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|Address:||The Connaught Hotel, Carlos Place, London W1K 2AL|
|Tel:||020 3544 1654|
|Price: £117.00||Wine: £40.00||Champagne: £68.00|
|Opening Hours:||Tues-Sat 12N-2.30pm (Sat 11am- ) 6.30-10.30pm|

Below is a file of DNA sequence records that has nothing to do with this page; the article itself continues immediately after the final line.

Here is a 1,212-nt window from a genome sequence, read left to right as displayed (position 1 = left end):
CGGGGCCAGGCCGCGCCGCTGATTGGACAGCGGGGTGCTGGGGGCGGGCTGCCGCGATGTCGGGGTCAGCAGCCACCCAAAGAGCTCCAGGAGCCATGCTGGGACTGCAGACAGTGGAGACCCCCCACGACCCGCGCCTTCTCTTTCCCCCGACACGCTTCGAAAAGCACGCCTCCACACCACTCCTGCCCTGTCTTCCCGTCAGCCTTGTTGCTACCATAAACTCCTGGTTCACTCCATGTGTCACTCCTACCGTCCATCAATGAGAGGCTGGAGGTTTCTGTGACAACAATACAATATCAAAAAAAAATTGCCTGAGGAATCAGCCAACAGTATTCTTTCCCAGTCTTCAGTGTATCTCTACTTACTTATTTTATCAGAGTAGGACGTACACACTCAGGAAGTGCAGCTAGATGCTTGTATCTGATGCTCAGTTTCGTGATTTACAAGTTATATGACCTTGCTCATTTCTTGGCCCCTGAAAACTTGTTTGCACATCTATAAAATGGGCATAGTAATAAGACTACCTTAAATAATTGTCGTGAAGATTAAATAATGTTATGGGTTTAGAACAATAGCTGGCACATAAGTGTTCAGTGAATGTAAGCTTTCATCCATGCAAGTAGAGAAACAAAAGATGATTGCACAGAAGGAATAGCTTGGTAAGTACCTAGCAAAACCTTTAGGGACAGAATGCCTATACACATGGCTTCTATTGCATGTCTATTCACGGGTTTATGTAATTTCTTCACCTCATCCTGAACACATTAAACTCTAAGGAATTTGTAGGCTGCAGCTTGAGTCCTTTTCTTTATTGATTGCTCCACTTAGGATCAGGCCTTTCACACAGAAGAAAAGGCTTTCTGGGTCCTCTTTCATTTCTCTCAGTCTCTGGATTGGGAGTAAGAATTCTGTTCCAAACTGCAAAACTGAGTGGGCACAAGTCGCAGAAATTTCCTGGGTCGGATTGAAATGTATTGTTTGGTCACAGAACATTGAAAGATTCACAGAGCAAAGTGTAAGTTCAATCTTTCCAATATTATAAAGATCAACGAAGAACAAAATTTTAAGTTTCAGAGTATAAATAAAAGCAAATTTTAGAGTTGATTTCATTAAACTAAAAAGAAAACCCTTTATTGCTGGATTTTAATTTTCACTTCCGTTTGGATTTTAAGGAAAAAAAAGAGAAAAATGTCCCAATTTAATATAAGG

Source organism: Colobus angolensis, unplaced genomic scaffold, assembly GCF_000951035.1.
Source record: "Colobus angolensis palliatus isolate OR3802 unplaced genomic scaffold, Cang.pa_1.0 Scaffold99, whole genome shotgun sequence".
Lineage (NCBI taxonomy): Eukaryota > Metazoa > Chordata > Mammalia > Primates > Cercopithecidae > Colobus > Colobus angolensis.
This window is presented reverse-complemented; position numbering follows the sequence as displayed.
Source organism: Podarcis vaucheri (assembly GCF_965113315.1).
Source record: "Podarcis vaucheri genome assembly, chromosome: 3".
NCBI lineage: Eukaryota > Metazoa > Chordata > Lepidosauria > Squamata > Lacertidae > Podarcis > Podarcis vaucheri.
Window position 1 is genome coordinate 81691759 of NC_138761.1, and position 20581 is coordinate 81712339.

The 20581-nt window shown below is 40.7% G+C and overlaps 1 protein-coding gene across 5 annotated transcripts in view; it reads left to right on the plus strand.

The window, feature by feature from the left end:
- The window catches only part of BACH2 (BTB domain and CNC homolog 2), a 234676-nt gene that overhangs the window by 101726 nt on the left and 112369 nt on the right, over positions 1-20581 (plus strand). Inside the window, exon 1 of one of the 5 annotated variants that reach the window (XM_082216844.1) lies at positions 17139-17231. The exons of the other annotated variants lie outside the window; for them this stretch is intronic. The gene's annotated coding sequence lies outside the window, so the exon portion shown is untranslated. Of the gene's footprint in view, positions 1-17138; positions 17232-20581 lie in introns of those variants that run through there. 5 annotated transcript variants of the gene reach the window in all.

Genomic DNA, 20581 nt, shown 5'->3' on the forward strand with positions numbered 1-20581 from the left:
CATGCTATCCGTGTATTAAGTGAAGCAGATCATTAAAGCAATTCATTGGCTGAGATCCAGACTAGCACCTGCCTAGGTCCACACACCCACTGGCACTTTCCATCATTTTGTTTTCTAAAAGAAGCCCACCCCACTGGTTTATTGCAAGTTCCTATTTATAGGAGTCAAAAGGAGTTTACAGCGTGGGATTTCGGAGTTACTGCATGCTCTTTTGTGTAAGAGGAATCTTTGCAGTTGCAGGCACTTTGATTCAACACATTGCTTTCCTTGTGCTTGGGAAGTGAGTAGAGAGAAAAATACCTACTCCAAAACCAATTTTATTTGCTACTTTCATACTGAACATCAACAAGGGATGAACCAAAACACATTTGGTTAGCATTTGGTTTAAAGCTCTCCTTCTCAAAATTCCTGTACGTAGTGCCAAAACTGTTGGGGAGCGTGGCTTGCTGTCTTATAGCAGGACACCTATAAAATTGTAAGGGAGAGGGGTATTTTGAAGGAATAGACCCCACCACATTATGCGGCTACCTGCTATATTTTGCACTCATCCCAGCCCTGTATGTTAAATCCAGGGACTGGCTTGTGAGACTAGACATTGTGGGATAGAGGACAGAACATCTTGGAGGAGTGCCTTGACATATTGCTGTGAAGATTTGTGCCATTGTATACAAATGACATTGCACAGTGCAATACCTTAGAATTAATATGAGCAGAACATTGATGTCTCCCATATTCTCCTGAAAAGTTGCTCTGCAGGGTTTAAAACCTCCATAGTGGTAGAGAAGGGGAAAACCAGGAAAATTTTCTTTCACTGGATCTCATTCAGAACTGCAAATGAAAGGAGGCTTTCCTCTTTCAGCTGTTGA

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Expectations run pretty high when visiting a restaurant with two Michelin stars and while the food at Helene Darroze utterly merited such an accolade, the service was disappointing and could be worked upon. The experience here is all about classic French dining in a luxurious setting. This is not for the young or trendy (or for those without deep pockets) and indeed the atmosphere at lunch was somewhat akin to hushed reverence. Whether this was a function of the clientele (mostly suits or well-heeled ladies who lunch) or the attitude imparted by the waiting staff was not clear, but I have certainly dined in many livelier locations. The attitude of the staff did indeed border slightly on the supercilious, almost suggesting that we – the diners – should be grateful for participating in this culinary experience. Against this background, one should certainly not expect to be brought the wrong bottle of wine or to have to wait inordinately long for the bill, having requested its twice. Despite these quibbles, however, the food (and wine – when it eventually arrived correctly) were absolutely stand-out. Our party of five all opted for the set lunch menu, offering a choice of three starters, mains and desserts. My oven-roast multi-coloured beetroots served along with wasabi-seasoned ricotta was both beautifully presented and executed with harmonious balance and flavour composition. My dining comrades were similarly pleased with their squash ravioli and venison gravlax options. The starters set the tone for the mains and my piece of beef was amazingly tender and paired with one of the richest and luxurious sauces I have ever sampled. Although the wine list was dauntingly large and would have better perused on an iPad (per Gordon Ramsey’s initiative and yet something the sommelier at the Connaught witheringly dismissed as a possibility), we found some lovely and reasonably well-priced options to pair with the food, a white from the Maconnais and a superb 2005 Leeuwin Estate Cab-Merlot from Western Australia. The sign of a good meal is undoubtedly when one is comfortably satisfied but not bloated by its conclusion and this fortunately proved the case here. Notwithstanding the wait for the bill, things ended on a high note: wonderful coffee from a dedicated menu (beans from locations as diverse as Honduras and Hawaii – although at £5, probably one of the most expensive espressos around) served along with a selection of chocolates/ sweets interestingly presented in old-style jars from a trolley. Small cakes to take away too was a nice final touch.